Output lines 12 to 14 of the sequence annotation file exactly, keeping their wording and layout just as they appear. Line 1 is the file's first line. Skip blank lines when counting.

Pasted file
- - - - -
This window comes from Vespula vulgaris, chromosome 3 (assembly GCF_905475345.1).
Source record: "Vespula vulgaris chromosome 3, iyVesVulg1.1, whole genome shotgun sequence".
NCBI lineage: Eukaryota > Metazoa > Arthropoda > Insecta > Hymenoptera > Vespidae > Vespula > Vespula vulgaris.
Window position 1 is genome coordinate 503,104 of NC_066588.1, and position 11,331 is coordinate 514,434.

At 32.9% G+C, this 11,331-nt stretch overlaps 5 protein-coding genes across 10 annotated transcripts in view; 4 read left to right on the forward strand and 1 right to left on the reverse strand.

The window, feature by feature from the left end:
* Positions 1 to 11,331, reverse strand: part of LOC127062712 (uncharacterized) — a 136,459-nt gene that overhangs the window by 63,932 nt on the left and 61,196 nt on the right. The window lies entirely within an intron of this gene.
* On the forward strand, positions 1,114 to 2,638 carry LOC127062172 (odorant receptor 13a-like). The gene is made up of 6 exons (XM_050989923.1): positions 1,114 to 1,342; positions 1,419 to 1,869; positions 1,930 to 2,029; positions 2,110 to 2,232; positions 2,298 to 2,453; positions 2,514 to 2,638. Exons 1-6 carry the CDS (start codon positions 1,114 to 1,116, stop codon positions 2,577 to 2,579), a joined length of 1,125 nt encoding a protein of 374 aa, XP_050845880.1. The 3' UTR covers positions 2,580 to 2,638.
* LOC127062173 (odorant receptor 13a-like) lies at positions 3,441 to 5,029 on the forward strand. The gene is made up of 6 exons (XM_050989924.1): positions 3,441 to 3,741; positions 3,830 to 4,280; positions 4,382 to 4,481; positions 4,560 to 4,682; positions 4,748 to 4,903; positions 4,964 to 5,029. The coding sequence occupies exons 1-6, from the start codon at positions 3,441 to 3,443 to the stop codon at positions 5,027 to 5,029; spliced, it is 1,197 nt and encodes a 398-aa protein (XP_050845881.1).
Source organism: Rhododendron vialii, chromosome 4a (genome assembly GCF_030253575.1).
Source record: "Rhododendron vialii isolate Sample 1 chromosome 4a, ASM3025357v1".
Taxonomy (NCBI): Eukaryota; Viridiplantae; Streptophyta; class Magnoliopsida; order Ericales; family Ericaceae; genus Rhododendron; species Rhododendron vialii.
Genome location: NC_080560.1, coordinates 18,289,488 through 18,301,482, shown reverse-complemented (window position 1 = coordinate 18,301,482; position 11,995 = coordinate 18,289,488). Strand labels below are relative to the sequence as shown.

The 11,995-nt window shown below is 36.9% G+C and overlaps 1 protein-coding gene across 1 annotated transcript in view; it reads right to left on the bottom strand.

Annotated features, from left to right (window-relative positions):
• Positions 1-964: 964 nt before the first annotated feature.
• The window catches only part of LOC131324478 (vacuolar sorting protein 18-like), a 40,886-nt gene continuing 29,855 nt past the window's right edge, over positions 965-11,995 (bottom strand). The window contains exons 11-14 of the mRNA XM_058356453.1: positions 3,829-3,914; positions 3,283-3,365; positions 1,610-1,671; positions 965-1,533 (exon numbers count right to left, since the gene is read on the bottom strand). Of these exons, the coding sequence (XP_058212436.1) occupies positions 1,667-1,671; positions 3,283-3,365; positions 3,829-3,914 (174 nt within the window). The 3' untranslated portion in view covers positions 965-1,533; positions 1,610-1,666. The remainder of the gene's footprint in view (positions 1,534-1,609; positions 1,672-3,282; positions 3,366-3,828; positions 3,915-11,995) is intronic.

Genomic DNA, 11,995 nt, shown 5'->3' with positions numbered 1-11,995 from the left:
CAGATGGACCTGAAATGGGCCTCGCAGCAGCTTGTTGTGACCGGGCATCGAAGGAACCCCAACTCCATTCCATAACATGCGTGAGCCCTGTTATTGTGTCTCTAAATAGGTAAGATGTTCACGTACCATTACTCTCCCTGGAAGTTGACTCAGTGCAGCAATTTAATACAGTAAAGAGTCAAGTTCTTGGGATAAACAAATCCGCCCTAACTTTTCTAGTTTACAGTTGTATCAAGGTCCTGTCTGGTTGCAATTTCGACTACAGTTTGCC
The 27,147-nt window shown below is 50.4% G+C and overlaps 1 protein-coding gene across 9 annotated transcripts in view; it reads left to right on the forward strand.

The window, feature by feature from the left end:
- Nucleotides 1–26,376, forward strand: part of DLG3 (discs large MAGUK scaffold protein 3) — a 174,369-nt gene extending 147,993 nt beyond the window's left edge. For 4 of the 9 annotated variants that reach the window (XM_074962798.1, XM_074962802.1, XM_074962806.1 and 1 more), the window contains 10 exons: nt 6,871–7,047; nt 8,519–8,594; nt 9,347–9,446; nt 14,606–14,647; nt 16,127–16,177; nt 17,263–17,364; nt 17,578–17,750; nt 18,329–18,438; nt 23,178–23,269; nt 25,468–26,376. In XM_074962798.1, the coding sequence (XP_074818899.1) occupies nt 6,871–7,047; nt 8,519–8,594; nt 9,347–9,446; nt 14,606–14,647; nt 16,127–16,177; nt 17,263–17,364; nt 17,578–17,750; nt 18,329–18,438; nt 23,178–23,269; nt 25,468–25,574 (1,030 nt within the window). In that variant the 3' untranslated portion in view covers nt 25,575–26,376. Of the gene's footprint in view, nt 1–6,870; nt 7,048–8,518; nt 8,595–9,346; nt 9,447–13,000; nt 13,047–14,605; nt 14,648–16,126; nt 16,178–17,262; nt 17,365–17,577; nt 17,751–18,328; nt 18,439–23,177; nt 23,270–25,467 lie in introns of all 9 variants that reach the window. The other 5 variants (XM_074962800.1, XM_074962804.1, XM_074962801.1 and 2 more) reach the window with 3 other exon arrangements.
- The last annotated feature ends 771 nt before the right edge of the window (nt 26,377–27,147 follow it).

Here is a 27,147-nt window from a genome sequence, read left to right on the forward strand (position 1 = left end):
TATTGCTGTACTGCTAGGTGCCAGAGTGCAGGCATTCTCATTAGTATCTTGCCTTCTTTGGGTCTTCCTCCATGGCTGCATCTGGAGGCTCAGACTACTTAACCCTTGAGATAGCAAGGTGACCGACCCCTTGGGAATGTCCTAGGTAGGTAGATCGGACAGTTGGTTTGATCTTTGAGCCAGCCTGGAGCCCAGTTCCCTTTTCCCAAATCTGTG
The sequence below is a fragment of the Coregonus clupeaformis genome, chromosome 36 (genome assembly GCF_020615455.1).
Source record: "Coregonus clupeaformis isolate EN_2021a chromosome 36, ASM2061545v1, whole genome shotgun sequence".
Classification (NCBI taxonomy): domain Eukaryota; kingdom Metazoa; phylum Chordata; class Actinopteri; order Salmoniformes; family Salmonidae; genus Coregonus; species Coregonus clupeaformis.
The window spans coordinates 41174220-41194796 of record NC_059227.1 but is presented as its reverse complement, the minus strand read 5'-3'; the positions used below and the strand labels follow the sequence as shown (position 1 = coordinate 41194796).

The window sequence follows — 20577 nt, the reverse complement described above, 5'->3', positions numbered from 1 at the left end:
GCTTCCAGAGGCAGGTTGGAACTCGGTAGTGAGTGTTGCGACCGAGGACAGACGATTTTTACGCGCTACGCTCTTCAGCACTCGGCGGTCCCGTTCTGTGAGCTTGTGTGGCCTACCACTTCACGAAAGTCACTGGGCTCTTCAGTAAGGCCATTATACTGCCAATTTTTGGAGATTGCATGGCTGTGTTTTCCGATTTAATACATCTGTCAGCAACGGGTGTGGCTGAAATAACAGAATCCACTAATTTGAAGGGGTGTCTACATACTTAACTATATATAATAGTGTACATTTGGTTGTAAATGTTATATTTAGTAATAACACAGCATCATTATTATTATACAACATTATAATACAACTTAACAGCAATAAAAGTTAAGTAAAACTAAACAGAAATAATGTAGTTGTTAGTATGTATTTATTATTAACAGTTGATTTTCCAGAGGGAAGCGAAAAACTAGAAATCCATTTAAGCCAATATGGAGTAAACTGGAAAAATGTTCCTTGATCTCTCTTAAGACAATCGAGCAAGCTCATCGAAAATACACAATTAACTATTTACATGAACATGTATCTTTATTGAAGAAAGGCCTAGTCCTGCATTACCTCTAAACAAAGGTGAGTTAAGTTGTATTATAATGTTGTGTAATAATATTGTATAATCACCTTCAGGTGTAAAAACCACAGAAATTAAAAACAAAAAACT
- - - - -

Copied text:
Taxonomy (NCBI): Eukaryota; Viridiplantae; Streptophyta; class Magnoliopsida; order Ericales; family Ericaceae; genus Rhododendron; species Rhododendron vialii.
Genome location: NC_080560.1, coordinates 18,289,488 through 18,301,482, shown reverse-complemented (window position 1 = coordinate 18,301,482; position 11,995 = coordinate 18,289,488). Strand labels below are relative to the sequence as shown.

The 11,995-nt window shown below is 36.9% G+C and overlaps 1 protein-coding gene across 1 annotated transcript in view; it reads right to left on the bottom strand.